An LGA Spokesperson continued:

If enacted the Government’s proposals are a significant erosion of people’s ability to influence their local environment. The current planning requirements are a vital part of the democratic process that seeks to weigh up the economic benefits of new infrastructure with the impact on quality of life, the local environment and businesses as a result of disruption due to road works.

Any amendments to local planning rules must ensure councils retain enough powers to maintain and improve the character and integrity of local areas. We would welcome urgent clarification from Government on what the “exceptional circumstances” are which would permit councils to impose planning restrictions on the installation of new infrastructure.”

The government has said that councils should still hear objections and attempt to find alternative solutions, yet under the new rules broadband infrastructure providers could potentially just ignore such concerns. In reality objections only occur in a small percentage of related work and the added flexibility is likely to do more good than harm, yet at the same time councils do still need the ability to say NO, especially when it’s clear that streetworks could result in a serious problem.

In addition it’s worth remembering that the deployment of related services is now beginning to move outside of urban areas and into more rural locations, where objections are likely to be fewer due to the sparse environment and greater flexibility for infrastructure placement. Not to mention that many rural folk often seem to have a stronger demand for and better appreciation of just how vital the technology is.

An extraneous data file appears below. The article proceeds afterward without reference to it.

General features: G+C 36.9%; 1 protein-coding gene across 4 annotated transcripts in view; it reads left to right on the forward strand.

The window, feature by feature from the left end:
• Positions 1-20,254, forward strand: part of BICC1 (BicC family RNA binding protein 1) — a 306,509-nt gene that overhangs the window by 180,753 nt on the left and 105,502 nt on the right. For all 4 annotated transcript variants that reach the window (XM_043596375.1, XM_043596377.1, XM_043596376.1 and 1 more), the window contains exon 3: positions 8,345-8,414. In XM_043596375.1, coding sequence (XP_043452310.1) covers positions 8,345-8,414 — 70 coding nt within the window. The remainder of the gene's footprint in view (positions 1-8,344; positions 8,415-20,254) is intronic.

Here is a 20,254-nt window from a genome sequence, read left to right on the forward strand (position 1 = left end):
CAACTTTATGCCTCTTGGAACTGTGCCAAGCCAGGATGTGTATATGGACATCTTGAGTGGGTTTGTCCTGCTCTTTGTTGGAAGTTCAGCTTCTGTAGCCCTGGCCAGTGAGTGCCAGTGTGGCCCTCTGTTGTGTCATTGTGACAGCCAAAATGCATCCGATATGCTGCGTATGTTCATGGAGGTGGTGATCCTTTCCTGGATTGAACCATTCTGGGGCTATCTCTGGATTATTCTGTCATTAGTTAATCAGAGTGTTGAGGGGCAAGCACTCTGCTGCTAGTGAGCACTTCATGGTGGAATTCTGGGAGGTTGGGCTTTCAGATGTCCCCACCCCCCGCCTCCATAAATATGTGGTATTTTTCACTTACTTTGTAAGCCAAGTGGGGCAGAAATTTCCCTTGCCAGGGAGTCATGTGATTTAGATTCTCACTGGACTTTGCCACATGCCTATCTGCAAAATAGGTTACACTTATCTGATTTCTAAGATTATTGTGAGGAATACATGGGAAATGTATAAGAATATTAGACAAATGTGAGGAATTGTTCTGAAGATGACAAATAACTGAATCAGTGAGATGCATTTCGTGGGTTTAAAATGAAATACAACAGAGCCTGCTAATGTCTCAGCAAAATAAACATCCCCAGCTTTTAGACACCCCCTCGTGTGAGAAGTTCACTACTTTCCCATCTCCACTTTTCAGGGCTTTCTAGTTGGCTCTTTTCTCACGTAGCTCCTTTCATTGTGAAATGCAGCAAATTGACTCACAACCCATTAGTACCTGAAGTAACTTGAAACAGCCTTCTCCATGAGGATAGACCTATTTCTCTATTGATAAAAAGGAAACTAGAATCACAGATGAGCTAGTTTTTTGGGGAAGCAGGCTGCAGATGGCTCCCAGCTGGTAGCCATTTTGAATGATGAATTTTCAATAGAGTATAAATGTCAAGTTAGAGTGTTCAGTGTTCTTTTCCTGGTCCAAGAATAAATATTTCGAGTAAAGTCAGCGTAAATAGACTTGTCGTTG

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Mark Jackson
By Mark Jackson
Mark is a professional technology writer, IT consultant and computer engineer from Dorset (England), he also founded ISPreview in 1999 and enjoys analysing the latest telecoms and broadband developments. Find me on Twitter, , Facebook and Linkedin.
Leave a Comment
3 Responses
  1. Avatar FibreFred says:

    Has it been a mass of objections though, in terms of how many cab’s have been deployed how many people have complained? Its bet is less than 0.1%

    I’d certainly be miffed if I had a big cab outside my window or if it blocked wheelchair access for others (as have been some of the complaints so far) but surely this new change makes little different to BT? I thought it only relaxed the conservation areas?

    If the LGA are correct in that BT (or any other telco) could simply ignore objections then that is just plain wrong and should not happen, there should always be a way to appeal even if you end up failing.

  2. Avatar dragoneast says:

    Um: “more rural locations, where objections are likely to be fewer due to the sparse environment and greater flexibility for infrastructure placement. Not to mention that many rural folk often seem to have a stronger demand for and better appreciation of just how vital the technology is.” I have a different experience of rural life from you then, Mark!

    The LGAs comments actually apply to all infrastructure works, so what: they’d like to revert to the early nineteenth century as a sort of local authority National Trust? That said, I hold to the view that the actual likely impact of the changes is probably “modest”.

    1. Avatar DTMark says:

      There are two cabinets in our rural area. One is not really overlooked by anything and while a fibre cabinet wouldn’t look pretty it probably wouldn’t get too many complaints from the pub, the nearest building which does not face it.

      The other is directly opposite someone’s house in their line of sight at the front on the other side of the narrow lane, and I’d be amazed if they were pleased at having a second cabinet next to it – I’d fully expect them to try to block that. I would probably do the same.

      In this manner I’d have thought there would be far more opposition to cabinets in rural areas than urban ones.